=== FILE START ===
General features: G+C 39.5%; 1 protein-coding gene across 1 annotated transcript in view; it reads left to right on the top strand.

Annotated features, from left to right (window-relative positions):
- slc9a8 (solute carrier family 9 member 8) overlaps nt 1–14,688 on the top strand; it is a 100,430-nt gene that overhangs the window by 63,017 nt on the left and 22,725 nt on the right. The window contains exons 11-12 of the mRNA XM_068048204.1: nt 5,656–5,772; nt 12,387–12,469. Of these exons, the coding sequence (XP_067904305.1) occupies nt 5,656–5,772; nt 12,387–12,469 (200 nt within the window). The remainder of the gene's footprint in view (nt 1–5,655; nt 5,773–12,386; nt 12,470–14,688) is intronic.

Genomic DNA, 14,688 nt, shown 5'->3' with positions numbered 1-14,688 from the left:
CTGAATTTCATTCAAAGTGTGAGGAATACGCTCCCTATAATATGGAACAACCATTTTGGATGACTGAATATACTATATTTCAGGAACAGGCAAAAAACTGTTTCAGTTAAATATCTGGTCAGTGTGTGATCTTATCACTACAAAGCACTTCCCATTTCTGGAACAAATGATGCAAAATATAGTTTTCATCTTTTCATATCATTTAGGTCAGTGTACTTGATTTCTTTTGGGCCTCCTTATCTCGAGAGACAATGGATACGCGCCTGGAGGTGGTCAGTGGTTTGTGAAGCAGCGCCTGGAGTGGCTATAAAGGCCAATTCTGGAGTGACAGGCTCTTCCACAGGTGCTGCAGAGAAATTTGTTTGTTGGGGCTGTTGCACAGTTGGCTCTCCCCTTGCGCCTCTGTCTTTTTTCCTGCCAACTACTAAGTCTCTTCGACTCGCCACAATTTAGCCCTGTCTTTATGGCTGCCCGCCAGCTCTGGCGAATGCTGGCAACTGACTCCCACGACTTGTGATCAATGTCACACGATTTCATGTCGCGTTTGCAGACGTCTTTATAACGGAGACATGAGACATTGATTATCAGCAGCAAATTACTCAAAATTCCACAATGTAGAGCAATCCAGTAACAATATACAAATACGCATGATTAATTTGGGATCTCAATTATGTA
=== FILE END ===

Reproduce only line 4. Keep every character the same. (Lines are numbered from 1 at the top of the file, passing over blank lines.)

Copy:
Genomic DNA, 14,688 nt, shown 5'->3' with positions numbered 1-14,688 from the left: